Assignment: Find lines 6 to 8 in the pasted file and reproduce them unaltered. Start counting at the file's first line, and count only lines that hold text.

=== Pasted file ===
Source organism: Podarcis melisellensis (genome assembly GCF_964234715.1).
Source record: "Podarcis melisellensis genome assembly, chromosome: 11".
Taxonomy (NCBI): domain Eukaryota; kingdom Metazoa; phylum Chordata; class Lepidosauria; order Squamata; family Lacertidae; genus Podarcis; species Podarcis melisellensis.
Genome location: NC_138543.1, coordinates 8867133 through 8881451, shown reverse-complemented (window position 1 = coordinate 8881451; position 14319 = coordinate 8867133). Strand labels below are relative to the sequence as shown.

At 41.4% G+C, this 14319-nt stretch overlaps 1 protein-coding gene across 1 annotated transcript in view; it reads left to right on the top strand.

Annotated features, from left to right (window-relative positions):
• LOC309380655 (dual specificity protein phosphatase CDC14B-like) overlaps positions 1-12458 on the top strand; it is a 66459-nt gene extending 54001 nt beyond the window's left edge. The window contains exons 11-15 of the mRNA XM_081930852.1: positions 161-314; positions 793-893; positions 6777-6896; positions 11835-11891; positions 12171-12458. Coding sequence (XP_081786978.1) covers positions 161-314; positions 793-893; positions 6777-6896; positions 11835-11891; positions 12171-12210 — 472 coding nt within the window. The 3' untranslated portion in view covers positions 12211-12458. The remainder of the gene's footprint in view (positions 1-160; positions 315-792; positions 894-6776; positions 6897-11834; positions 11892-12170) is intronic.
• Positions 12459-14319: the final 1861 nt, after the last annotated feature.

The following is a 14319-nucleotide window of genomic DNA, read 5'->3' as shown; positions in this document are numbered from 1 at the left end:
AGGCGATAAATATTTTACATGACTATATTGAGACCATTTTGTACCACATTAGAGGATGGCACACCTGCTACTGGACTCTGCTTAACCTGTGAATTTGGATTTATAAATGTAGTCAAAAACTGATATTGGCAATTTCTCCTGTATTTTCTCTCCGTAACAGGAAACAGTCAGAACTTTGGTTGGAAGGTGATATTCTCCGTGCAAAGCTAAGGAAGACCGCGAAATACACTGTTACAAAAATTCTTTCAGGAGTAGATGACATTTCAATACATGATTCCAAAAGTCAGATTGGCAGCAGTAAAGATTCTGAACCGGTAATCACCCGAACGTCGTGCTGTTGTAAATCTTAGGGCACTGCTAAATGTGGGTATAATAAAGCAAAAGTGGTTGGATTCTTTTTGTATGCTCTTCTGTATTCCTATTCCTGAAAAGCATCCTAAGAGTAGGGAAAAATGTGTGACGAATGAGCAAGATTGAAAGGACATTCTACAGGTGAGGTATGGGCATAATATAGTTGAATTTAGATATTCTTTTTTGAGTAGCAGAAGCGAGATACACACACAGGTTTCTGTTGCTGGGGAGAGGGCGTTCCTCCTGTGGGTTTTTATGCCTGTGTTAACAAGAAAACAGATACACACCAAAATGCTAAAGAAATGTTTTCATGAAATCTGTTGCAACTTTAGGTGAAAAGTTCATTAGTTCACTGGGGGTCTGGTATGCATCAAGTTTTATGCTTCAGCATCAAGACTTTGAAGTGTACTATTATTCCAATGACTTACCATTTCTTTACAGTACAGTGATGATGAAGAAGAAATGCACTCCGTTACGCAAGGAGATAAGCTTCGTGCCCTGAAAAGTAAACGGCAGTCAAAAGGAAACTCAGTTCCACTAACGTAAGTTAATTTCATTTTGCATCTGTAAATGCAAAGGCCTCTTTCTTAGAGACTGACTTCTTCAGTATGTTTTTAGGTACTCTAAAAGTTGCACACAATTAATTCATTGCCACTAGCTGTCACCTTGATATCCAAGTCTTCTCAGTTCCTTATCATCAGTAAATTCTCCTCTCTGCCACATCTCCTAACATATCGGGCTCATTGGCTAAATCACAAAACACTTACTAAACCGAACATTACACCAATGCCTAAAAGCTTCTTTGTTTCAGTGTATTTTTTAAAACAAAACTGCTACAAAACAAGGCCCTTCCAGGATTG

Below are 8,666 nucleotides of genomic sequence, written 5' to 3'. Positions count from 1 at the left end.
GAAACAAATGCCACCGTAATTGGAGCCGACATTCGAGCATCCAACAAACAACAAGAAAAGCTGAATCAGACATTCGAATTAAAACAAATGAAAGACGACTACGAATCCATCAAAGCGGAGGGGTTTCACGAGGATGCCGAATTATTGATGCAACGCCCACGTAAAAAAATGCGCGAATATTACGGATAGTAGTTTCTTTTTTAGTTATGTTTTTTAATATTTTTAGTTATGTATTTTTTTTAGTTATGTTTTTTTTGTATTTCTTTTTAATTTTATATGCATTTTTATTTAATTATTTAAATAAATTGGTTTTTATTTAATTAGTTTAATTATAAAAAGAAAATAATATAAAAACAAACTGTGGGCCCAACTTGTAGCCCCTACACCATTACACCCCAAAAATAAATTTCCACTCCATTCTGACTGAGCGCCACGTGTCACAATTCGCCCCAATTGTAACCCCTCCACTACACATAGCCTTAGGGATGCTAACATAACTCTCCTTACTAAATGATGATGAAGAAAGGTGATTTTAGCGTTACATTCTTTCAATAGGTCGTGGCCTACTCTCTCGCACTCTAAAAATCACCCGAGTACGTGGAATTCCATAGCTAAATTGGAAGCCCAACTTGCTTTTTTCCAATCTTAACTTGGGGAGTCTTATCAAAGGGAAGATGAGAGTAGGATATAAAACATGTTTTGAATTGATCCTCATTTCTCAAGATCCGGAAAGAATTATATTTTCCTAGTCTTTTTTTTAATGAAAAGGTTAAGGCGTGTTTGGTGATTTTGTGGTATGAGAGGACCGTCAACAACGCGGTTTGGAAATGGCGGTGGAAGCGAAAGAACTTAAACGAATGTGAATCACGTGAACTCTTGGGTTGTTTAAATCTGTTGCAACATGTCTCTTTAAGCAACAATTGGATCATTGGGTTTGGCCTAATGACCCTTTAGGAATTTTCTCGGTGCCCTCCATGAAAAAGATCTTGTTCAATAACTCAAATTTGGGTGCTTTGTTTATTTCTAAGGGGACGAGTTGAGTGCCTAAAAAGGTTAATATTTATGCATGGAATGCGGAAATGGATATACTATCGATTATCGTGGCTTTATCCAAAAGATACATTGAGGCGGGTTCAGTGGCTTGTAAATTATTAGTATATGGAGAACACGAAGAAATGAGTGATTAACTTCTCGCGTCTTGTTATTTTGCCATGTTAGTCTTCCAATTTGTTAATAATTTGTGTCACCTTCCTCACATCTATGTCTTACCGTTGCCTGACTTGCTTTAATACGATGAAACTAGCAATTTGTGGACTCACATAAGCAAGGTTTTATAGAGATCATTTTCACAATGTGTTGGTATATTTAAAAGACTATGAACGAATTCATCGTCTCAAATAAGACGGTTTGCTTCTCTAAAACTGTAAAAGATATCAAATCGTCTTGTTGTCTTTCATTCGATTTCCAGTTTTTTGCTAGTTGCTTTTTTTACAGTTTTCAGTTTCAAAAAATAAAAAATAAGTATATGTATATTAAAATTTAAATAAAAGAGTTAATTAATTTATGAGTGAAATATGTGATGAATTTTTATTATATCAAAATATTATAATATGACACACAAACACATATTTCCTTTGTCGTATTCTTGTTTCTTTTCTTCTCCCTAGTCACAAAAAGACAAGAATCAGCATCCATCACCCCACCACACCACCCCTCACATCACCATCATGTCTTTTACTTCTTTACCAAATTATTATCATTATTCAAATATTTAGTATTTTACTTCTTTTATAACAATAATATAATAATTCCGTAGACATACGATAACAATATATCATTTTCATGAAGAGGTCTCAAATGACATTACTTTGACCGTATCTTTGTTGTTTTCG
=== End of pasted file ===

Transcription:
Annotated features, from left to right (window-relative positions):
• LOC309380655 (dual specificity protein phosphatase CDC14B-like) overlaps positions 1-12458 on the top strand; it is a 66459-nt gene extending 54001 nt beyond the window's left edge. The window contains exons 11-15 of the mRNA XM_081930852.1: positions 161-314; positions 793-893; positions 6777-6896; positions 11835-11891; positions 12171-12458. Coding sequence (XP_081786978.1) covers positions 161-314; positions 793-893; positions 6777-6896; positions 11835-11891; positions 12171-12210 — 472 coding nt within the window. The 3' untranslated portion in view covers positions 12211-12458. The remainder of the gene's footprint in view (positions 1-160; positions 315-792; positions 894-6776; positions 6897-11834; positions 11892-12170) is intronic.
• Positions 12459-14319: the final 1861 nt, after the last annotated feature.